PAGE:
The Cheap Detective is a 1978 American comedy-mystery film written by Neil Simon and directed by Robert Moore. It is a follow-up and Spiritual Sequel to Simon and Moore's earlier film, Murder by Death.
The film is an Affectionate Parody of Humphrey Bogart movies such as The Maltese Falcon and Casablanca, but manages to get a few shots in at the Film Noir genre in general. Peter Falk stars as Lou Peckinpaugh, a detective in the Sam Spade mold. As with Murder by Death, there's no shortage of comedic icons to share the spotlight.
Floyd Merkle, Private Eye, is found dead— killed so abruptly that he didn't even have time to fall down. It's up to his partner, Lou, to solve Merkle's last case, prove his own innocence, outwit the Nazis, and find the greatest lost treasure of all time— all while dealing with the strangest people ever to loiter on a San Francisco street on a dark, rainy night...
This film contains examples of the following tropes:
- Affectionate Parody: Definitely. The more you love Noir and Bogart films, the more you'll love this movie.
- The Chanteuse: Eileen Brennan as Miss Betty DeBoop.
- Color Animal Codename: The characters mention their nicknames while talking to each other. Colonel Schlissel is the Black Fox, Paul DuChard is the Silver Wolf, Marlene DuChard is the White Swan. Also Played for Laughs: two minor Nazi officers are called the Gray Rabbit and the Blue Chipmunk.
- The Determinator: Marcel. He's so fixed on reclaiming the diamonds that he stays alive for ten years after being shot in the chest, bleeding all the while.
- Even Evil Has Standards: Damascus loudly objects to Lou forcing the gunsel to beat himself up.
- I Have Many Names: Madeline Kahn's character, credited as "Mrs. Montenegro", gives a new name every time she appears, often several in one scene.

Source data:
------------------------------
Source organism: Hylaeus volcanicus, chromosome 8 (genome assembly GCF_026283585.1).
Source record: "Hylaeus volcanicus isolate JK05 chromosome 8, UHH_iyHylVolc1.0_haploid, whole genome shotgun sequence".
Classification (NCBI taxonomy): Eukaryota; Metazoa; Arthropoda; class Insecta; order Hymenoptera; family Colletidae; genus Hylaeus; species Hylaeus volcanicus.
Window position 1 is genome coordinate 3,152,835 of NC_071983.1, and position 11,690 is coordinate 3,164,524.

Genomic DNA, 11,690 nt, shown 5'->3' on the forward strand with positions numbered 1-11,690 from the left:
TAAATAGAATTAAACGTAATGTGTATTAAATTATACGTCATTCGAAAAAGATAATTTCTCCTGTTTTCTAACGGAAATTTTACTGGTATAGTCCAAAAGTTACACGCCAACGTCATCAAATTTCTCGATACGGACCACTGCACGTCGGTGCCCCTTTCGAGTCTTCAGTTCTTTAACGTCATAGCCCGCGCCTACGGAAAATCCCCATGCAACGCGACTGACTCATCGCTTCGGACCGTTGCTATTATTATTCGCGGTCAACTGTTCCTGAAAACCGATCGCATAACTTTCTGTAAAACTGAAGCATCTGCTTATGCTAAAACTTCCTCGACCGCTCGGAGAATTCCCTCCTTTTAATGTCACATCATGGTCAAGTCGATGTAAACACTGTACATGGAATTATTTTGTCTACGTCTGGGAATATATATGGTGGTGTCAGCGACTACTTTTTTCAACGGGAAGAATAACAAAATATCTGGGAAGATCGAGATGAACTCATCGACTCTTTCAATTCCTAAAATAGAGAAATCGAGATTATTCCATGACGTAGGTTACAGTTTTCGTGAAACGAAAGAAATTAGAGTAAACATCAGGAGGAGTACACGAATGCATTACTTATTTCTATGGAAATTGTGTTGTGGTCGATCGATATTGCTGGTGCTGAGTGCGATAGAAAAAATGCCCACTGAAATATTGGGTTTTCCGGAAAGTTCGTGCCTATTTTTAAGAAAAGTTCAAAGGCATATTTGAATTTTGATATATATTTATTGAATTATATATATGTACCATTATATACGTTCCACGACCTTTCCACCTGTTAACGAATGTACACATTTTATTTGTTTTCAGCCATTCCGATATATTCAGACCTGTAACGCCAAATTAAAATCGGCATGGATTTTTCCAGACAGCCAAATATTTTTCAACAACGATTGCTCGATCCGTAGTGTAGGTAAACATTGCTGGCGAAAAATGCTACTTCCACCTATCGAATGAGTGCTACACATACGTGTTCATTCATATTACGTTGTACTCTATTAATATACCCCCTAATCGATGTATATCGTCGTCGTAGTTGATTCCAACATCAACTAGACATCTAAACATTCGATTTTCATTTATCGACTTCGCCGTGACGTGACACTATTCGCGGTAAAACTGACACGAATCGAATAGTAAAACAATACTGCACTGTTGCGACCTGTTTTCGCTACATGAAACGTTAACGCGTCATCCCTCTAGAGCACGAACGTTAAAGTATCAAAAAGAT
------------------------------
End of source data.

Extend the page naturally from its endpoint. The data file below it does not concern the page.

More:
- Locked into Strangeness: Parodied. Miss Montenegro once dropped a live electrical wire in Pepe Damascus's bathtub. He survived, but with extremely curly hair.
- Love Dodecahedron: Lou is either pursued by or has a romantic history with half a dozen women over the course of the film: Georgia Merkle, widow of his murdered partner; Betty DeBoop, nightclub singer; "Mrs Montenegro", a woman of dozens of aliases (and hair colours); Marlene DuChard, resistance hero's wife and former lover of Lou's; Jezebel Dezire, Femme Fatale; and Bess, his secretary and Girl Friday. At the end of the film, he ends up with all of them - except Georgia, who goes to jail for the murder of her husband and five other people.note
- No-Holds-Barred Beatdown: Lou forces Blubber's gunsel (Paul Williams) to inflict one of these on himself.
- Serious Business: The Casablanca parody segment is about trying to open a restaurant that caters to French refugees. For some reason La Résistance and the Nazis feel the need to get involved in this.
- Those Wacky Nazis: Colonel Schlissel and his henchmen.
- Who's on First?: Colonel Shlissel's subordinates are named Qvicker and Schnell. Guess what happens when he tries to make a cab go faster?